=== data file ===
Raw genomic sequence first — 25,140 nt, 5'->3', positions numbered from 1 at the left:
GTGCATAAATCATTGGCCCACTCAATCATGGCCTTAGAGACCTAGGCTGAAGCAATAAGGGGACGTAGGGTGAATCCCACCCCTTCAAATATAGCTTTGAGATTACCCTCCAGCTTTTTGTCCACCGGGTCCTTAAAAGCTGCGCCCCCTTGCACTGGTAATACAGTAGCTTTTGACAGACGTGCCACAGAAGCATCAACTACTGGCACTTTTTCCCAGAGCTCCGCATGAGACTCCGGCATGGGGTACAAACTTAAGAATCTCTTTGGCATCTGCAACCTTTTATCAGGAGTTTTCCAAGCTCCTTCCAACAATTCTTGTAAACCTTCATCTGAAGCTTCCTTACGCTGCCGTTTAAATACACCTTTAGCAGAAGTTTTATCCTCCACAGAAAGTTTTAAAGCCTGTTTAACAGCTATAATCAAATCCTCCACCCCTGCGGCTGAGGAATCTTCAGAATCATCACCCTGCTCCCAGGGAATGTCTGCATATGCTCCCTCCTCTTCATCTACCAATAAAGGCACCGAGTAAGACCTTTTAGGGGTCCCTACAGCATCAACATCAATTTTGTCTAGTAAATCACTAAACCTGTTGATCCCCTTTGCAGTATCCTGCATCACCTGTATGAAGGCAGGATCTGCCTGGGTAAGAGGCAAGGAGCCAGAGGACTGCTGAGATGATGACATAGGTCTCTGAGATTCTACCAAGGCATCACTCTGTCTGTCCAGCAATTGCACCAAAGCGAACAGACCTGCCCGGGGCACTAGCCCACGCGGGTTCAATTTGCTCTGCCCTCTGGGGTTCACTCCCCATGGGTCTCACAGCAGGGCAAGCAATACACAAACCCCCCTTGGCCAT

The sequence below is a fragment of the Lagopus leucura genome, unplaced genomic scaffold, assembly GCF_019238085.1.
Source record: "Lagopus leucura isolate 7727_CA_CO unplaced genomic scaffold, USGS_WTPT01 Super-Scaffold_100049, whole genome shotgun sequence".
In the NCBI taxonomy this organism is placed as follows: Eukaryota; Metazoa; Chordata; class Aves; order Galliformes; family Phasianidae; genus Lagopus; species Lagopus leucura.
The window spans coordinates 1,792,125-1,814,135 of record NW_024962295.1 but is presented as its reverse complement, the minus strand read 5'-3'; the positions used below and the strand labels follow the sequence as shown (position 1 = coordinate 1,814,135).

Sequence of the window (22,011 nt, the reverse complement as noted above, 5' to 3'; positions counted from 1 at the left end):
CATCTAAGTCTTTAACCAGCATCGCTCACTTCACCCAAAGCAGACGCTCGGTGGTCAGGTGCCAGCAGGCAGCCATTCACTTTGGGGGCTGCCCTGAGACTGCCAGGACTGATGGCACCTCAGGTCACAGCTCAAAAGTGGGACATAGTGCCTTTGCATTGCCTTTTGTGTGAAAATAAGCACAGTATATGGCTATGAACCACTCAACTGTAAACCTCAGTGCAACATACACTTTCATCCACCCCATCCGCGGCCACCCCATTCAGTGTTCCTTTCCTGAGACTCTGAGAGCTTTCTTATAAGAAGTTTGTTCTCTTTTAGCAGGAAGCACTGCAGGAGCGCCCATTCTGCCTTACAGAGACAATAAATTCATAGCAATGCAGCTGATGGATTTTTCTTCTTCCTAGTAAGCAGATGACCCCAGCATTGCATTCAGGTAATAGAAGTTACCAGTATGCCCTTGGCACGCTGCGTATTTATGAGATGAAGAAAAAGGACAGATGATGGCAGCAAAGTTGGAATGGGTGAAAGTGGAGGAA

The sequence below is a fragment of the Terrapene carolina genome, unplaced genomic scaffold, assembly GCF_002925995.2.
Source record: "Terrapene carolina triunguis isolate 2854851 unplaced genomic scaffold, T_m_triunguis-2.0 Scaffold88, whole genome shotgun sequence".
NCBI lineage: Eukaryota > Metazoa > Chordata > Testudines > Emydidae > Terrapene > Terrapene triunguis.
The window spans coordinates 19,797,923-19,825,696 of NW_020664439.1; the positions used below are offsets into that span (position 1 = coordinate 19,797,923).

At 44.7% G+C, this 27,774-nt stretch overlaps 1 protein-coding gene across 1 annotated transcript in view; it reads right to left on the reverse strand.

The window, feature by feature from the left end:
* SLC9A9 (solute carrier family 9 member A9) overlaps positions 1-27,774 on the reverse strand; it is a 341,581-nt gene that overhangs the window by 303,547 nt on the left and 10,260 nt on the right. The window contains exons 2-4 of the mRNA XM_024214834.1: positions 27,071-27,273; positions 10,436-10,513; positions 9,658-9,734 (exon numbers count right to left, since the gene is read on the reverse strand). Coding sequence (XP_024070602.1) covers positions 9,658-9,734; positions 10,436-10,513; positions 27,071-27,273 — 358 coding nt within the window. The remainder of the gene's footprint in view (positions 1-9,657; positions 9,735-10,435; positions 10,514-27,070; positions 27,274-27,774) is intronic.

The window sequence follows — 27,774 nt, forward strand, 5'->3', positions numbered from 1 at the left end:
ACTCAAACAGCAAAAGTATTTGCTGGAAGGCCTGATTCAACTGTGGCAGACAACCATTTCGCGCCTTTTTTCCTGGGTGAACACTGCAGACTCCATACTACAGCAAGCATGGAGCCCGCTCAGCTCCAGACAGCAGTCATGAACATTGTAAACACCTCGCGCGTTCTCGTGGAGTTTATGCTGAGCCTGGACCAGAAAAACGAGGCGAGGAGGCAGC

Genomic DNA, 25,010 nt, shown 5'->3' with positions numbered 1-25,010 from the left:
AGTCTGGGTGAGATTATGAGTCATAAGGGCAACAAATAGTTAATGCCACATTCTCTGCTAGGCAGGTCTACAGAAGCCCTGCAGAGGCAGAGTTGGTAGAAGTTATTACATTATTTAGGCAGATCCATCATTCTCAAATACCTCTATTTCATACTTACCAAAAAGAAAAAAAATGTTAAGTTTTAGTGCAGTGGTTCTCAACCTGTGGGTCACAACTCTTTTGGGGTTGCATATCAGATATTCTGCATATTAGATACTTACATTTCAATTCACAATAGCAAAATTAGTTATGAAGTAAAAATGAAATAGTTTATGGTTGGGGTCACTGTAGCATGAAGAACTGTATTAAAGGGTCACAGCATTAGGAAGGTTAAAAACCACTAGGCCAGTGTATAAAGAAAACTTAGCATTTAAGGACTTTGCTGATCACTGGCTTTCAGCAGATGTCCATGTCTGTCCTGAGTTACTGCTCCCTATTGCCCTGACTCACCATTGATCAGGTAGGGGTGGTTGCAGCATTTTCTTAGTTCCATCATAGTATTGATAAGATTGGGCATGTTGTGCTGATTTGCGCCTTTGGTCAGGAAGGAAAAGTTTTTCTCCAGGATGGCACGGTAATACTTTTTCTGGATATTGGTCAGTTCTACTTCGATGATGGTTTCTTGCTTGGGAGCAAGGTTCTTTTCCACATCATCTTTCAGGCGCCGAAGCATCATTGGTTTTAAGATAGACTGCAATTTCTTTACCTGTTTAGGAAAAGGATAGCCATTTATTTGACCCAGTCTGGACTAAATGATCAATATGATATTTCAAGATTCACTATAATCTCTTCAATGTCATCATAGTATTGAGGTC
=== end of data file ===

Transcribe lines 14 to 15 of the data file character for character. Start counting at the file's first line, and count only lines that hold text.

The window, feature by feature from the left end:
* SLC9A9 (solute carrier family 9 member A9) overlaps positions 1-27,774 on the reverse strand; it is a 341,581-nt gene that overhangs the window by 303,547 nt on the left and 10,260 nt on the right. The window contains exons 2-4 of the mRNA XM_024214834.1: positions 27,071-27,273; positions 10,436-10,513; positions 9,658-9,734 (exon numbers count right to left, since the gene is read on the reverse strand). Coding sequence (XP_024070602.1) covers positions 9,658-9,734; positions 10,436-10,513; positions 27,071-27,273 — 358 coding nt within the window. The remainder of the gene's footprint in view (positions 1-9,657; positions 9,735-10,435; positions 10,514-27,070; positions 27,274-27,774) is intronic.